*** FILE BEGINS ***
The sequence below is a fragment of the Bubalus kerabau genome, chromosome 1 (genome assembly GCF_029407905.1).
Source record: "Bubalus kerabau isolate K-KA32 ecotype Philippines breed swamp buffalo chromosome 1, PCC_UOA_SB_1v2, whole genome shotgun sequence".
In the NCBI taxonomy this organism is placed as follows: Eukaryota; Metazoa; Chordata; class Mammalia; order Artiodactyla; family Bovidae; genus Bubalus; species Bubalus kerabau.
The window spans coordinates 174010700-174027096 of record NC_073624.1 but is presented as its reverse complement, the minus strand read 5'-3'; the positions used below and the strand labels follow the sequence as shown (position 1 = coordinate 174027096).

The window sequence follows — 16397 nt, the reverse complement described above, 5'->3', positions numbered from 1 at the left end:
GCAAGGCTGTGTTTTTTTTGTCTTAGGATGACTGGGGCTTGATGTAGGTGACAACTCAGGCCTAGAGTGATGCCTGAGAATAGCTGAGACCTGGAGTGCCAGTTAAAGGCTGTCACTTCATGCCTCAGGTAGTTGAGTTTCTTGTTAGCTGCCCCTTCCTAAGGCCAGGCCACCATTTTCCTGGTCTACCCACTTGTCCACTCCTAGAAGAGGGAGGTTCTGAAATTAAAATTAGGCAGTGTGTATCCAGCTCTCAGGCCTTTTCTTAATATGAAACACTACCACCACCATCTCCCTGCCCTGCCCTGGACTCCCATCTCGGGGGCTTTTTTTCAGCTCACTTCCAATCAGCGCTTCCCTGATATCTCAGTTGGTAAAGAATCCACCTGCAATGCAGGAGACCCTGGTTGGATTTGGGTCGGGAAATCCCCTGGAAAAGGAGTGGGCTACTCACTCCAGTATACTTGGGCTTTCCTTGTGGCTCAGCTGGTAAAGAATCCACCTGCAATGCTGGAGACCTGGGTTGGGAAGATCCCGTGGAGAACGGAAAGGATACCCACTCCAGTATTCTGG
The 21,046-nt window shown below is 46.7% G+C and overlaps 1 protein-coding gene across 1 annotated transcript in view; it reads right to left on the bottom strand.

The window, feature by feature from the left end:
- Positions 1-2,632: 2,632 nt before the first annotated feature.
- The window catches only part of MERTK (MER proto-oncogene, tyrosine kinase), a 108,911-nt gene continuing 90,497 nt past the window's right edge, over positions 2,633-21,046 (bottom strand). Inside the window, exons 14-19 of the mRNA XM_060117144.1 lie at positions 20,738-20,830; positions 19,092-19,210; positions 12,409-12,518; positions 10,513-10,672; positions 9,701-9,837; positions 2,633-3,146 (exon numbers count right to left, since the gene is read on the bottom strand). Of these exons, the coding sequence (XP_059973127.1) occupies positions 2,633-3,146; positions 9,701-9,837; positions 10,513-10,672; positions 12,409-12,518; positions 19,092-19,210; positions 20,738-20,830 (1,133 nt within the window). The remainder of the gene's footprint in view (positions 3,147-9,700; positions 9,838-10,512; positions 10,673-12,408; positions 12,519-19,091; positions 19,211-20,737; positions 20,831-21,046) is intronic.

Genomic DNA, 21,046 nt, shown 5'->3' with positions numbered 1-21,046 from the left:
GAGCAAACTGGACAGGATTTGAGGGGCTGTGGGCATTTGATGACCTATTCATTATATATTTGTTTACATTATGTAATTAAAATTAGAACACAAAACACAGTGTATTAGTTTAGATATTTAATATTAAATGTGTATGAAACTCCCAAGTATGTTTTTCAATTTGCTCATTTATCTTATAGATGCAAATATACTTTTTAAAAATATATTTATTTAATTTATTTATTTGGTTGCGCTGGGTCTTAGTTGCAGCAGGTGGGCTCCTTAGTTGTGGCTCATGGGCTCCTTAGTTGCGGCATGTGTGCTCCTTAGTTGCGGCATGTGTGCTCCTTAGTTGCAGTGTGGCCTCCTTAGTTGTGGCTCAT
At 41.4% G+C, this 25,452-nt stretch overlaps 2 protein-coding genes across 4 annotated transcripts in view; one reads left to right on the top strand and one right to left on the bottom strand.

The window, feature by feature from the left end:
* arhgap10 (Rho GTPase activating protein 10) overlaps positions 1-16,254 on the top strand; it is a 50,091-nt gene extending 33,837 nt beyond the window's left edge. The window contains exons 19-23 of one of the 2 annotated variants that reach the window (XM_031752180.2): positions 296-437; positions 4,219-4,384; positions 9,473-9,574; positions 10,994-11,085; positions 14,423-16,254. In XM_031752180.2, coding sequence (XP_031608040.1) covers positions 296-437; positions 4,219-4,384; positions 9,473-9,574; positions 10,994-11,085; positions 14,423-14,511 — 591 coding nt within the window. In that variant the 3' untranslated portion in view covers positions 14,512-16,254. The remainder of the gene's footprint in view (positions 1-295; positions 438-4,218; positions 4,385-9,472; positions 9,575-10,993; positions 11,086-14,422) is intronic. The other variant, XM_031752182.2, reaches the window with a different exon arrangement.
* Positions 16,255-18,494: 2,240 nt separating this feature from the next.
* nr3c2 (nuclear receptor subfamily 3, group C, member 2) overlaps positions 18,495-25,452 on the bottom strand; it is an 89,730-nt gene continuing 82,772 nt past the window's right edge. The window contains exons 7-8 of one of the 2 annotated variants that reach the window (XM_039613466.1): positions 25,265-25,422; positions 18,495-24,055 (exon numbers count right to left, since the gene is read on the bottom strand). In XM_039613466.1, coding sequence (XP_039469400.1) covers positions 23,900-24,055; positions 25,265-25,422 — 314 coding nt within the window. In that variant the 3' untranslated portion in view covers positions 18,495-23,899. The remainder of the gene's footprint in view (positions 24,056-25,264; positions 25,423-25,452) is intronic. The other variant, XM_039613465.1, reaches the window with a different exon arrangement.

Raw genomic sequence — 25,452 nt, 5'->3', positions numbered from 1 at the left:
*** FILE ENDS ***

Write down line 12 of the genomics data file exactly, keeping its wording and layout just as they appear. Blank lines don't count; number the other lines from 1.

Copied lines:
GAGCAAACTGGACAGGATTTGAGGGGCTGTGGGCATTTGATGACCTATTCATTATATATTTGTTTACATTATGTAATTAAAATTAGAACACAAAACACAGTGTATTAGTTTAGATATTTAATATTAAATGTGTATGAAACTCCCAAGTATGTTTTTCAATTTGCTCATTTATCTTATAGATGCAAATATACTTTTTAAAAATATATTTATTTAATTTATTTATTTGGTTGCGCTGGGTCTTAGTTGCAGCAGGTGGGCTCCTTAGTTGTGGCTCATGGGCTCCTTAGTTGCGGCATGTGTGCTCCTTAGTTGCGGCATGTGTGCTCCTTAGTTGCAGTGTGGCCTCCTTAGTTGTGGCTCAT